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chocolate chip cookies without the chocolate chips??

jen223 Jan 13, 2014 01:21 PM

does anyone else really like to make chocolate chip cookies… but then think they'd be better without the chocolate chips? i'm generally not a big chocolate person and can easily be overwhelmed by too much chocolate in these cookies (unless heated up and served w/vanilla ice cream… COMPLETELY different story).

what would you call such a cookie? other than something like chocolate chipless cookies. i don't know that i'd call them sugar cookies because of the brown sugar. would they be butter cookies?

is there a better recipe for chocolate chipless cookies other than making chocolate chip cookies and omitting the chocolate chips??

anyone else similar to me put something else in these cookies instead of chocolate chips that they really like? peanut butter or butterscotch won't do it for me… maybe i might try toffee bits or caramel nubs. but i still think i prefer just the dough...

  1. m
    mwhitmore Jan 15, 2014 09:48 AM

    Not much I can add---walnuts, raisins or other dried fruits, white choc---except that they can be baked in a Pyrex dish and cut into squares or rectangles.

    1. Cherylptw Jan 14, 2014 12:42 PM

      I'm a chocoholic so no, you can't beat chocolate chip cookies but I do like the cookie dough with a sweet & savory pecan or walnut mix in it that incorporates dry mustard, cinnamon, cloves, garam masala, ginger, cayenne and sea salt

      1. Emme Jan 13, 2014 10:32 PM

        IMO not a lot can beat an unchipped cookie sprinkled with coarse sea salt before baking.

        we've played around with so many mix-ins and a combination thereof including:

        -all flavors of chips - white, semi, cinnamon, caramel, homemade "nutella chips"

        -dried fruits - chopped dates (the pre-chopped sugar dusted ones), currants, dried cherries (great with nutella chips), chopped dried apples (good with caramel bits and sea salt), freeze dried corn (not the powder but the whole kernels)

        -other randoms like marshmallow bits, graham cracker pieces, potato chips, pretzels, saltines, malted milk balls (white chocolate or semi or whatever you find that you like), candy corn (don't ask, we were using it up), licorice bits…

        i don't know; maybe it's just me, but i think it's hard to beat the naked cookie. sometimes just the smallest quantity of additions give the best end product. one or two chips or whatever in each cookie allow the dough to cook around them, adding a certain je ne sais qua...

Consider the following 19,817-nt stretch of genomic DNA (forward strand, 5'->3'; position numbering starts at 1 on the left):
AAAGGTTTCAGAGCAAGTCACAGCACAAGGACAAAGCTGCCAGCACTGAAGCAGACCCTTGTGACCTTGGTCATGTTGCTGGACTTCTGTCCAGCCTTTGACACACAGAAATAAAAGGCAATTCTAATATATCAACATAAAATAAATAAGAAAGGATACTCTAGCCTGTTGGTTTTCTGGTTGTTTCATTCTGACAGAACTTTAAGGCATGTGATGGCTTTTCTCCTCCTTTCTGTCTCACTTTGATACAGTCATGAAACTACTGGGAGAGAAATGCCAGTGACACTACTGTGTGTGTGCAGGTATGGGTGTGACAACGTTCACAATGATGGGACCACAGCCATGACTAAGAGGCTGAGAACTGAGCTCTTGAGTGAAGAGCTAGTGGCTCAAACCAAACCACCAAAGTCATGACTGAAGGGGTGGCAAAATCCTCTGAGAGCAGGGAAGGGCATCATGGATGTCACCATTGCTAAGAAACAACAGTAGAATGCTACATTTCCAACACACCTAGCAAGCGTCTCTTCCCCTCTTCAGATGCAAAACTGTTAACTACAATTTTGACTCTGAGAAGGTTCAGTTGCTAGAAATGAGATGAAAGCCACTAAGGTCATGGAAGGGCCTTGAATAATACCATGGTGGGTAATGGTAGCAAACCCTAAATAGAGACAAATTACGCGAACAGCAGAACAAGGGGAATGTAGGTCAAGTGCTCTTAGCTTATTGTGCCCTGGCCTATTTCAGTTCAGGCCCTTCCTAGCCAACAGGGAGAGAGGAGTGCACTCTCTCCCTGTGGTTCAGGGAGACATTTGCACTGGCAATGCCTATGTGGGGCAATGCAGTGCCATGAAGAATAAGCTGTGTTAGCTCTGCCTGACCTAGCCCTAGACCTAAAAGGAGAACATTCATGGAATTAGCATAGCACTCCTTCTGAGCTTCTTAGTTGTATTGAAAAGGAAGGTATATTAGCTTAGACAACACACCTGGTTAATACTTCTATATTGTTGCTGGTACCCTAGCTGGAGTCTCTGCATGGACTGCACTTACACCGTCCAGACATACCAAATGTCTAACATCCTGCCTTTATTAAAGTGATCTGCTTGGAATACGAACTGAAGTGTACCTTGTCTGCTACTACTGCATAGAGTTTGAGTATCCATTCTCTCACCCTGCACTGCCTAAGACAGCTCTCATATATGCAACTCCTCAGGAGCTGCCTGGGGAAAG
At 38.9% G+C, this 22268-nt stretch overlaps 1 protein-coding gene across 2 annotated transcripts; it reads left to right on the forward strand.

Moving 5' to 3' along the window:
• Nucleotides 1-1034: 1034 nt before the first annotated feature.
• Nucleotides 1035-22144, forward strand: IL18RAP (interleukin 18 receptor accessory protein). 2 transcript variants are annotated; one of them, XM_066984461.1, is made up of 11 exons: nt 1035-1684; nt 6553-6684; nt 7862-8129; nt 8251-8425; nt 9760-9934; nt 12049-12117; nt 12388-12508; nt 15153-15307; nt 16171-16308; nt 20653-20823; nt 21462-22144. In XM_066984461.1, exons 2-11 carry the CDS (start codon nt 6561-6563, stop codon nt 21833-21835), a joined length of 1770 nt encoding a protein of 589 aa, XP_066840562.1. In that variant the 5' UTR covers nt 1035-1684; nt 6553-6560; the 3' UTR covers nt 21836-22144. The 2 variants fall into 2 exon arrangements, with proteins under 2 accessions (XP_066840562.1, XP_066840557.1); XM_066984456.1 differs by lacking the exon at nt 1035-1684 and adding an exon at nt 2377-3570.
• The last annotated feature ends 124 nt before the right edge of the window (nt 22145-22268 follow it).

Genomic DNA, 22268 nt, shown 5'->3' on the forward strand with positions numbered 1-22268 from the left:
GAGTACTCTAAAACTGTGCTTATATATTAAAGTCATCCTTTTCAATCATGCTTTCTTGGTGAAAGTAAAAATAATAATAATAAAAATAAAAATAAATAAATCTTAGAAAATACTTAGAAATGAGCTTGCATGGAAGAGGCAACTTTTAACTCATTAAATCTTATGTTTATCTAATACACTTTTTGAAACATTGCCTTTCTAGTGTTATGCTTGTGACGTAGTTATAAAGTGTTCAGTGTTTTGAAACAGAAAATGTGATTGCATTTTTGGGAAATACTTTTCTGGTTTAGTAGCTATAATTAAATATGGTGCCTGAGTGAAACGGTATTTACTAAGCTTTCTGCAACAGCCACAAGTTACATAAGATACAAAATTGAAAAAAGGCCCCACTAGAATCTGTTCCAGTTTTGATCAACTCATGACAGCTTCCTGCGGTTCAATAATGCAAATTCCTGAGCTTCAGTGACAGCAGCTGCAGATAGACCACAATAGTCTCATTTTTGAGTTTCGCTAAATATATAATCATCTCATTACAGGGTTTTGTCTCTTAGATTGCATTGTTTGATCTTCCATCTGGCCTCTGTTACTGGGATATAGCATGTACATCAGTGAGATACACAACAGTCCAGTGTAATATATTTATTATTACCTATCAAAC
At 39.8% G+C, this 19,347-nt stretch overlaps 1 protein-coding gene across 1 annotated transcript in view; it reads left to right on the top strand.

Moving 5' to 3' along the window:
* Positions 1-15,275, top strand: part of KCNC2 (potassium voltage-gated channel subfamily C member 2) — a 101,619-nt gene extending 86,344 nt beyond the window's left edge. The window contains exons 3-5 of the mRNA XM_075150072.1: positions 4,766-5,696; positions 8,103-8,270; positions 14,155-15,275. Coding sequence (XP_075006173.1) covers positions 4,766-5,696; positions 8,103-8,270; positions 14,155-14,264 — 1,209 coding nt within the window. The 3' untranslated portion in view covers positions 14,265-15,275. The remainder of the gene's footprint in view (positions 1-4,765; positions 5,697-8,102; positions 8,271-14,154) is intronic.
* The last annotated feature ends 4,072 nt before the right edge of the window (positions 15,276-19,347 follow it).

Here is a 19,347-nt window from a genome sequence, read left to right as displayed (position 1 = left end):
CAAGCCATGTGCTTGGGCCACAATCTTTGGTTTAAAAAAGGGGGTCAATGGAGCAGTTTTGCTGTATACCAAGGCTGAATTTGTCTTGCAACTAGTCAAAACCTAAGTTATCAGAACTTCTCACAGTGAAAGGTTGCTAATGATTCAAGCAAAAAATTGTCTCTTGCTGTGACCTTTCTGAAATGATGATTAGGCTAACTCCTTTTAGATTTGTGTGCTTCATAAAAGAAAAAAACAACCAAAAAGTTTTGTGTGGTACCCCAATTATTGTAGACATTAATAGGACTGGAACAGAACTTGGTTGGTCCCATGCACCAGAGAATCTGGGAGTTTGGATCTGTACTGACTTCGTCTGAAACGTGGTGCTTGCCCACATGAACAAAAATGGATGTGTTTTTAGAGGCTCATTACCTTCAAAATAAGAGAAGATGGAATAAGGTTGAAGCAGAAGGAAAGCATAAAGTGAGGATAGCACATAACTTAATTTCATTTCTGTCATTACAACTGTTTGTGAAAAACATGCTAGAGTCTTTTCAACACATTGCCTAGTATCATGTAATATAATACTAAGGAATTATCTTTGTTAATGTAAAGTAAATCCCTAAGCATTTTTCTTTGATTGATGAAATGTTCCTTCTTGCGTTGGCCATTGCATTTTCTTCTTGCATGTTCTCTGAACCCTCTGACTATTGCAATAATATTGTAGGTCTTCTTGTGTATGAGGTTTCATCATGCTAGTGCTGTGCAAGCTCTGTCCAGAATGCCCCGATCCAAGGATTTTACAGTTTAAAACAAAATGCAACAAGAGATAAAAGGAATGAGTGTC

1. sunshine842 Jan 13, 2014 08:39 PM

          I believe that they were originally called New England Butter Drop Do's.

          I don't remember where I first read that, but here's an article that backs me up.


          1. w
            WishyFish Jan 13, 2014 06:55 PM

            Yep, I've seen them as brown sugar cookies too. :) I always use like 1/2-2/3 of the chocolate chips called for cuz I'm also not a gigantic chocolate person.

            1. sgogo Jan 13, 2014 05:10 PM

              This is a great cookie base with an After Eight tucked inside, half a peppermint patty, or just plain.


              1 Reply
              1. re: sgogo
                jen223 Jan 13, 2014 05:33 PM

                with the after eight, do you mean the thin wafer? i guess you make a sort of sandwich with the dough surrounding the wafer? great idea

                also like tara's pretzel idea… all these sound WAY better than just chocolate chip cookies!

              2. t
                Tara57 Jan 13, 2014 04:41 PM

                Toffee bits sound delicious
                Dried fruit
                Crushed pretzels

                1. LeftoverFoodie Jan 13, 2014 04:39 PM

                  We love chocolate chip cookies(with out semi-sweet chocolate chips)with white chocolate chips and butterscotch chips. We call them Double Chippers:)

                  2 Replies
                  1. re: LeftoverFoodie
                    greygarious Jan 13, 2014 05:51 PM

                    OP precludes butterscotch.

                    1. re: LeftoverFoodie
                      cornedhash Jan 13, 2014 09:54 PM

                      +1 for "Double Chippers" :)

                    2. HillJ Jan 13, 2014 04:33 PM

                      Sure! We make them extra large and sandwich ice cream btwn two cookies and freeze.

                      7 Replies
                      1. re: HillJ
                        jen223 Jan 13, 2014 05:30 PM

                        also brilliant!! do you start with the dough at a warmer temp or some other technique so that they spread more easily and become thinner? or you use them at the same thickness as normal?

                        1. re: jen223
                          HillJ Jan 13, 2014 07:08 PM

                          Instead of a medium sized scoop for each, we use two scoops per cookie. But, beyond using more dough and omitting the chips we don't change the recipe. Baking six cookies to a cookie tray. We bake no more than 15-18 mins and let them cool completely, dry overnight and then the next day we add the ice cream sandwiched btwn. The ice cream softens the cookies a tad. But we like the cookie/cream combo. Wrap each in plastic wrap and freeze.

                          1. re: HillJ
                            cornedhash Jan 13, 2014 09:53 PM

                            Do you just squash them down in order to have them spread or plop one lump on top of the other?

                            1. re: cornedhash
                              HillJ Jan 13, 2014 10:15 PM

                              Let the ice cream sit on the counter for a bit to soften then use an ice cream scoop and plop on one cookie and top with the other. Press just slightly then wrap with plastic and freeze to set up. 10 mins later you're good to go or they last...well, not in my house but...they last in the freeze a good while.